Office Depot rigged PC malware scans to sell unneeded $300 tech support


Office Depot and a partner company tricked customers into buying unneeded tech support services by offering PC scans that gave fake results, according to the Federal Trade Commission. Consumers paid up to $300 each for unnecessary services.

The FTC yesterday announced that Office Depot and its software supplier,, have agreed to pay a total of $35 million in settlements with the agency. Office Depot agreed to pay $25 million while will pay the other $10 million. The FTC said it intends to use the money to provide refunds to wronged consumers.

Between 2009 and 2016, Office Depot and OfficeMax offered computer scans inside their stores using a “PC Health Check” software application created and licensed by

“Defendants bilked unsuspecting consumers out of tens of millions of dollars from their use of the PC Health Check program to sell costly diagnostic and repair services,” the FTC alleged in a complaint that accuses both companies of violating the FTC Act’s prohibition against deceptive practices. As part of the settlements, neither company admitted or denied the FTC’s allegations.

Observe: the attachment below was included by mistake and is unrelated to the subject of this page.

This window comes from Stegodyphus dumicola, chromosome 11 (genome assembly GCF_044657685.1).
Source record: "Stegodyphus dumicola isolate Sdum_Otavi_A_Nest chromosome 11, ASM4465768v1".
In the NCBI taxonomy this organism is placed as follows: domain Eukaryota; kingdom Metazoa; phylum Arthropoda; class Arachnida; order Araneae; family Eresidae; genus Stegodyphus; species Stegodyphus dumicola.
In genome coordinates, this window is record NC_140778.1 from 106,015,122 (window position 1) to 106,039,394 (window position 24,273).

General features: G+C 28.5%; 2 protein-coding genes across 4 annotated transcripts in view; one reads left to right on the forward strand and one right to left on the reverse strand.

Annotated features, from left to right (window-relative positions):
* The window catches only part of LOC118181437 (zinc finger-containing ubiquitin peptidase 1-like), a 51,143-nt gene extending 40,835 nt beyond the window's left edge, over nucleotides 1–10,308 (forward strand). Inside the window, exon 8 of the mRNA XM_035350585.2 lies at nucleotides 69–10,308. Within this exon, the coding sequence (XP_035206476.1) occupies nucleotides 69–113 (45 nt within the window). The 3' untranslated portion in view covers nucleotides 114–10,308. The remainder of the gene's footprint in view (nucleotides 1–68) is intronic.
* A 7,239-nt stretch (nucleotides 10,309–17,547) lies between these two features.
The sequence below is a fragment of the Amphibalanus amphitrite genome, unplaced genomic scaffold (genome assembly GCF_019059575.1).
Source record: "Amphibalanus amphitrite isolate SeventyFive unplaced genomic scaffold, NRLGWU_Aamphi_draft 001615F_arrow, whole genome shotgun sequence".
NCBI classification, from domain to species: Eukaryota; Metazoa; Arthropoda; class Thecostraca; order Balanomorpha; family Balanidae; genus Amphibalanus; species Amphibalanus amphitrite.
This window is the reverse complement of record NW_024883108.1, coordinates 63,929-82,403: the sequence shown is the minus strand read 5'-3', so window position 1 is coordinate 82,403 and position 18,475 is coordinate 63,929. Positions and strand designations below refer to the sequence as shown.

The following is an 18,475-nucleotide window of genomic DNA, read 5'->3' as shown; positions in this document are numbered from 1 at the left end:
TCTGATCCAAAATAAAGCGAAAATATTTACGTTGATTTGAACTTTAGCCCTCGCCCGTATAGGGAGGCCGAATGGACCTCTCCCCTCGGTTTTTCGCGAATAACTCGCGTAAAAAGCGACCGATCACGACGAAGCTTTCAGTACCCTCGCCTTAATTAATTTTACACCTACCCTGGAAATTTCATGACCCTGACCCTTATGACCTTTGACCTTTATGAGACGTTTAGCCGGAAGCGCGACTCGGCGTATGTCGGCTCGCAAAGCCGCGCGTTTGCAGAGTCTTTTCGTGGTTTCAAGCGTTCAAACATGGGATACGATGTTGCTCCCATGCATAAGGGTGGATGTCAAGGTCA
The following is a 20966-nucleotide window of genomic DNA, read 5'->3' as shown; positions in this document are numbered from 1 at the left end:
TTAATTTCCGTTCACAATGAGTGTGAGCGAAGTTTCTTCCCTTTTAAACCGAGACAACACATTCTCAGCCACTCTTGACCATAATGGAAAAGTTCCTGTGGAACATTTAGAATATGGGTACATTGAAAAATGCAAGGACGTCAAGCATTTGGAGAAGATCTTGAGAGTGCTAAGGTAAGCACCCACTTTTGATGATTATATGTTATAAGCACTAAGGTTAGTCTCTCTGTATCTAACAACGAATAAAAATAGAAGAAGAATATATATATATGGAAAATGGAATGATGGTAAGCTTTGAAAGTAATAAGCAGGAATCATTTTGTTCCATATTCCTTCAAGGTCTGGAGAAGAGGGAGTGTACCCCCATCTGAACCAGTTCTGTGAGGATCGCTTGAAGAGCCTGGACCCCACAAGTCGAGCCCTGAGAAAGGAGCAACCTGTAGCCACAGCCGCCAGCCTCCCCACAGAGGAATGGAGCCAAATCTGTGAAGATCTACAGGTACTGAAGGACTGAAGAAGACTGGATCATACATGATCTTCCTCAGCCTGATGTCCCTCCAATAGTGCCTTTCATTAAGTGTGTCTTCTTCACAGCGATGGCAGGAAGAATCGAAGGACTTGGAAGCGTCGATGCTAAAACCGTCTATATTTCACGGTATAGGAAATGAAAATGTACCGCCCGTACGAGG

The FTC filed its complaint against the companies in US District Court for the Southern District of Florida, while at the same time unveiling the settlements with each company.

“Infections” found on brand-new PCs

KIRO 7 in Seattle aired an exposé on the practice in November 2016. The news station found that Office Depot stores claimed to find infections in brand-new computers that had never been connected to the Internet.

The stores offered PC Health Check scans for free, while claiming the value of the scans was between $20 and $60. But PC Health Check was configured to tell consumers their computers were infected regardless of what any scan showed, according to the FTC. At the beginning of each scan, consumers were asked if they experienced PC problems such as repeated crashes or slowness. Any yes answer in that survey guaranteed that the program would flag a problem with the user’s computer.

“[W]hile Office Depot claimed the program detected malware symptoms on consumers’ computers, the actual results presented to consumers were based entirely on whether consumers answered ‘yes’ to four questions they were asked at the beginning of the PC Health Check program,” the FTC said. “These included questions about whether the computer ran slow, received virus warnings, crashed often, or displayed pop-up ads or other problems that prevented the user from browsing the Internet.”

Obviously, a PC user who brings a computer to a store for a malware scan is likely to suspect that there is a problem, and thus likely to check one of those boxes. If a box was checked, the software falsely told customers that PC scans found “malware symptoms” or “infections” even if computers weren’t infected, according to the FTC.